Modern Hip Hop Degrading Women Essay

Outline

Introduction

Looking at men

Looking at women

Conclusion

Bibliography

Introduction

In this essay I want to take a close and broad look at sexism in rap music. There are many questions that have to be asked. One would be, in which ways rap music is sexist at all, how do rap lyrics degrade women. Therefore one has to take a look at the texts of rap music. One has to take a look at the lyrics. This is what I will do in the first part of the essay. I will present some lyrics and without difficulties show the misogynistic elements in them. But this is only one component of this first part of the essay. I will also focus on the other issues that are directly concerned with men. As a premise I understand sexism as primarily coming from men directed at women. Of course by this I don’t mean that rappers are speaking directly to the women they degrade or that they speak exclusively to them. They speak primarily to fellow men, whereas they of course know that their music will also be heard by women. What I mean is that wherever sexism is it is primarily originated by men and it degrades women. That’s why, as a kind of groundwork, I will talk about the issues concerning men at first. Here I will discuss what the reasons for sexism could be.

In the second part of the essay I will focus on the other side, on the side sexism is directed at. Here I will take a look at the women. I will do this especially in two respects. At first I will take a look at female rappers. One important question here is: how do female rappers answer their male counterparts misogynistic messages in their lyrics? Another topic of importance is the relationship between male and female rappers. Here a distinction has to be made between what female rappers think of sexist males and how they respond to the issue in public. We will see that they on the one hand condemn what male rappers do but one the other hand don’t condemn them in public. We will have to see what the reasons for this contradictory behavior are. Another group of women should not be forgotten. These are the ones who are willingly supporting sexist stereotypes, women who more or less fit the descriptions of misogynistic accusations. I am talking about groupies and the young women who are dancing half-naked and sexually stimulating in music videos. Above I said consciously that sexism is primarily coming from men. But I will emphasize that women also play an important role, that they sometimes provoke sexism. Nevertheless, there are of course also reasons why women behave like this, why they fulfill misogynistic accusations. And throughout the essay it will have become evident that the reason why there is so much sexism in rap lyrics and the reason why women provoke sexism are identical. They lay in the historical past of the African American community.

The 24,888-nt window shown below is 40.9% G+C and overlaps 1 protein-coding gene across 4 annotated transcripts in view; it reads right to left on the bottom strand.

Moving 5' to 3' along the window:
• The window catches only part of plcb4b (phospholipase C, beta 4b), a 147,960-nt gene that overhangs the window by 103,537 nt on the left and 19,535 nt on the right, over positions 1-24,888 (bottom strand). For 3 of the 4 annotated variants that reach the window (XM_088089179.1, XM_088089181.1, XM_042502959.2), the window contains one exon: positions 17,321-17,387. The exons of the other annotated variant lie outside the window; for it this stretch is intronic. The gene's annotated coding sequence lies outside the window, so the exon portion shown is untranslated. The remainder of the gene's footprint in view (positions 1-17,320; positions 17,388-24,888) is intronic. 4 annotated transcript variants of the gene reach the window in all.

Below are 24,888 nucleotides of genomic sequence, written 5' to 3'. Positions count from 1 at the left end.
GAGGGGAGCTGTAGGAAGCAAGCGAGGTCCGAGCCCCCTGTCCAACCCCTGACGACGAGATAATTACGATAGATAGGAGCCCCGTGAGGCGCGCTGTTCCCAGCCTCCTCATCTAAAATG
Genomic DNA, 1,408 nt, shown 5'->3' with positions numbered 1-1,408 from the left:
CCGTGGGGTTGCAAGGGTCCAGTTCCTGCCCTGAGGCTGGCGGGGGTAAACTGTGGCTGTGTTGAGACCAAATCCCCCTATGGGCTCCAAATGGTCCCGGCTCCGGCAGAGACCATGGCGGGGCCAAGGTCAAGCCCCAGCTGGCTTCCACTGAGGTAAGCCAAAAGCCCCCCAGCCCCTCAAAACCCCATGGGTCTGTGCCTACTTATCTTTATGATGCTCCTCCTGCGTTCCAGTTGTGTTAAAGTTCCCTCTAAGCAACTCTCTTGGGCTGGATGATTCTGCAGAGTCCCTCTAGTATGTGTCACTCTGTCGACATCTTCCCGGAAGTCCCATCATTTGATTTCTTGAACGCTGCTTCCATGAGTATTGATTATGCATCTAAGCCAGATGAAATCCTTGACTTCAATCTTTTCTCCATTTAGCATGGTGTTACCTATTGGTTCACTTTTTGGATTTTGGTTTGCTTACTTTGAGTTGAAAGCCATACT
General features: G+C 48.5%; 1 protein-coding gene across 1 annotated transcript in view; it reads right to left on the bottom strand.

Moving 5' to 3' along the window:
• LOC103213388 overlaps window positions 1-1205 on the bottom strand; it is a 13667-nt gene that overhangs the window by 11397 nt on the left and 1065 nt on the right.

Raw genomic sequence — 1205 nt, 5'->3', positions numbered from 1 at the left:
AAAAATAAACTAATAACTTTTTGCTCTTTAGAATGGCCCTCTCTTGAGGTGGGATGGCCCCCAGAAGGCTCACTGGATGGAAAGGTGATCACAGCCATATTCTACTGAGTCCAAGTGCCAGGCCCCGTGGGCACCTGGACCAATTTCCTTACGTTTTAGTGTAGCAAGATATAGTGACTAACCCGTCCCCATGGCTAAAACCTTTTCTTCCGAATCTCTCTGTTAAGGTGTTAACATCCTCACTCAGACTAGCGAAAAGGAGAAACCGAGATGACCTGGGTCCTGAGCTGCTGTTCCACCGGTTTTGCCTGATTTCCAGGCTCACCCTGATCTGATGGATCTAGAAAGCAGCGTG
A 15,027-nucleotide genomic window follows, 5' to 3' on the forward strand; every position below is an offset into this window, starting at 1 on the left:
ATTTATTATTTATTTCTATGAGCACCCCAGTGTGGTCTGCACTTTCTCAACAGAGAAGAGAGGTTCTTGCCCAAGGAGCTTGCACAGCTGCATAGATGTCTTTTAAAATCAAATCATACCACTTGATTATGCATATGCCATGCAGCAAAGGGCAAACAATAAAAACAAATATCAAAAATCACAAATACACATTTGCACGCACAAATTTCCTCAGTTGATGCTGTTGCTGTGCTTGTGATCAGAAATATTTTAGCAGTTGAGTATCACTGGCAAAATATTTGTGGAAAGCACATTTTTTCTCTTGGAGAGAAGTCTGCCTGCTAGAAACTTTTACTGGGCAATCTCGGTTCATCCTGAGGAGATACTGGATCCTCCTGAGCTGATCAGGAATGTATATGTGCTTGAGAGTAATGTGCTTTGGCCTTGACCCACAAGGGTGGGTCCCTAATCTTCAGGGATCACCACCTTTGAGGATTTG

I will close the essay with a conclusion. Here I will summarize my findings and state my own opinion. I will also make some remarks on the music industry and its role in the fight against sexism. If one wants to fight sexism in rap music, and everybody should want to, first of all the situation of African Americans has to be changed. Then sexism will slowly vanish.

Looking at men:

Move bitch, get out the way
Get out the way bitch, get out the way
Move bitch, get out the way
Get out the way bitch, get out the way

(from Ludacris, Word of Mouf, Move Bitch)